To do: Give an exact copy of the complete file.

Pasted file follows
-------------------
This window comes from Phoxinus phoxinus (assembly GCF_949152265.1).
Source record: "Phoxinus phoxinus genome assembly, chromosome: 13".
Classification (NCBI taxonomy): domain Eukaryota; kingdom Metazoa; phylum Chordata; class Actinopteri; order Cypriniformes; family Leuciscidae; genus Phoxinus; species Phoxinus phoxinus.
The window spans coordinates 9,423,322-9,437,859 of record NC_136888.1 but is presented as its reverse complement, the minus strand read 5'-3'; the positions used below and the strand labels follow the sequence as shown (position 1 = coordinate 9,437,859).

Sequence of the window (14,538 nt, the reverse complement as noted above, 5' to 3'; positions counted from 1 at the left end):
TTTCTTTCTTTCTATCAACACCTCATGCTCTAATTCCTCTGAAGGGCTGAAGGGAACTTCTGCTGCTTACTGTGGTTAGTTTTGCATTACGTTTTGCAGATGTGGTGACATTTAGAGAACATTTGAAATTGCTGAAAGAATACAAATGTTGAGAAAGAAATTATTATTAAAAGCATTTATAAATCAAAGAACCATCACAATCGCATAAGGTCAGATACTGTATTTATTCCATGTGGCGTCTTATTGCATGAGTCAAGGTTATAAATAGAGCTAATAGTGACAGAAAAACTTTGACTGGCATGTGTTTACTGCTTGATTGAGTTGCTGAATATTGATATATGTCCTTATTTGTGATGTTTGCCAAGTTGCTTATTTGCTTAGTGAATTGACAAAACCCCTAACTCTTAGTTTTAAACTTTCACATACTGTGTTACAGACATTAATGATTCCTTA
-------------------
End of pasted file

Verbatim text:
This window comes from Phoxinus phoxinus (assembly GCF_949152265.1).
Source record: "Phoxinus phoxinus genome assembly, chromosome: 13".
Classification (NCBI taxonomy): domain Eukaryota; kingdom Metazoa; phylum Chordata; class Actinopteri; order Cypriniformes; family Leuciscidae; genus Phoxinus; species Phoxinus phoxinus.
The window spans coordinates 9,423,322-9,437,859 of record NC_136888.1 but is presented as its reverse complement, the minus strand read 5'-3'; the positions used below and the strand labels follow the sequence as shown (position 1 = coordinate 9,437,859).

Sequence of the window (14,538 nt, the reverse complement as noted above, 5' to 3'; positions counted from 1 at the left end):
TTTCTTTCTTTCTATCAACACCTCATGCTCTAATTCCTCTGAAGGGCTGAAGGGAACTTCTGCTGCTTACTGTGGTTAGTTTTGCATTACGTTTTGCAGATGTGGTGACATTTAGAGAACATTTGAAATTGCTGAAAGAATACAAATGTTGAGAAAGAAATTATTATTAAAAGCATTTATAAATCAAAGAACCATCACAATCGCATAAGGTCAGATACTGTATTTATTCCATGTGGCGTCTTATTGCATGAGTCAAGGTTATAAATAGAGCTAATAGTGACAGAAAAACTTTGACTGGCATGTGTTTACTGCTTGATTGAGTTGCTGAATATTGATATATGTCCTTATTTGTGATGTTTGCCAAGTTGCTTATTTGCTTAGTGAATTGACAAAACCCCTAACTCTTAGTTTTAAACTTTCACATACTGTGTTACAGACATTAATGATTCCTTA